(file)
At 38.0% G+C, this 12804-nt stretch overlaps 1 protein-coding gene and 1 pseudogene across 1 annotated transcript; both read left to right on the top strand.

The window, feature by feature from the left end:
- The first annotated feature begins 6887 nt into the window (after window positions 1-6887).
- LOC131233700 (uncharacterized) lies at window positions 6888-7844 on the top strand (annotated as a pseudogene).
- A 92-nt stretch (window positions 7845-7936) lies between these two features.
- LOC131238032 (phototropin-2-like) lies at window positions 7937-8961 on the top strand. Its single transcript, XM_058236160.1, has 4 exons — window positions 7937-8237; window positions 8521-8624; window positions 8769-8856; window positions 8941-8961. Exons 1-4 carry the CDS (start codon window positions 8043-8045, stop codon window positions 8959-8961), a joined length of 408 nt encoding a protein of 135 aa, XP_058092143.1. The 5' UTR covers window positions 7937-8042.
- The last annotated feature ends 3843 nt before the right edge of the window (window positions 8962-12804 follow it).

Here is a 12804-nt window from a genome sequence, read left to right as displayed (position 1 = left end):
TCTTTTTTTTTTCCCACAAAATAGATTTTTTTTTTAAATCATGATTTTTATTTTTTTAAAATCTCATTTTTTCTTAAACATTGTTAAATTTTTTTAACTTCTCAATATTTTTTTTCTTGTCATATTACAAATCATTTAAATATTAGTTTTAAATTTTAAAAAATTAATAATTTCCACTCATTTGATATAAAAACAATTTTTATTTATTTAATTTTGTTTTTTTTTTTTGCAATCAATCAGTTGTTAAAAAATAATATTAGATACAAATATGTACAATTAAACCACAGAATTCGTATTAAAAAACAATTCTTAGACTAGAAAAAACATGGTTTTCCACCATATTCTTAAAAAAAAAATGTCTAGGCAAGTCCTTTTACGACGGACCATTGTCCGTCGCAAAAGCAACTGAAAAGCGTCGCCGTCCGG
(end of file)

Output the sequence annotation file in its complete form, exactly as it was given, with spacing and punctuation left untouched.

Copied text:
At 38.0% G+C, this 12804-nt stretch overlaps 1 protein-coding gene and 1 pseudogene across 1 annotated transcript; both read left to right on the top strand.

The window, feature by feature from the left end:
- The first annotated feature begins 6887 nt into the window (after window positions 1-6887).
- LOC131233700 (uncharacterized) lies at window positions 6888-7844 on the top strand (annotated as a pseudogene).
- A 92-nt stretch (window positions 7845-7936) lies between these two features.
- LOC131238032 (phototropin-2-like) lies at window positions 7937-8961 on the top strand. Its single transcript, XM_058236160.1, has 4 exons — window positions 7937-8237; window positions 8521-8624; window positions 8769-8856; window positions 8941-8961. Exons 1-4 carry the CDS (start codon window positions 8043-8045, stop codon window positions 8959-8961), a joined length of 408 nt encoding a protein of 135 aa, XP_058092143.1. The 5' UTR covers window positions 7937-8042.
- The last annotated feature ends 3843 nt before the right edge of the window (window positions 8962-12804 follow it).

Here is a 12804-nt window from a genome sequence, read left to right as displayed (position 1 = left end):
TCTTTTTTTTTTCCCACAAAATAGATTTTTTTTTTAAATCATGATTTTTATTTTTTTAAAATCTCATTTTTTCTTAAACATTGTTAAATTTTTTTAACTTCTCAATATTTTTTTTCTTGTCATATTACAAATCATTTAAATATTAGTTTTAAATTTTAAAAAATTAATAATTTCCACTCATTTGATATAAAAACAATTTTTATTTATTTAATTTTGTTTTTTTTTTTTGCAATCAATCAGTTGTTAAAAAATAATATTAGATACAAATATGTACAATTAAACCACAGAATTCGTATTAAAAAACAATTCTTAGACTAGAAAAAACATGGTTTTCCACCATATTCTTAAAAAAAAAATGTCTAGGCAAGTCCTTTTACGACGGACCATTGTCCGTCGCAAAAGCAACTGAAAAGCGTCGCCGTCCGG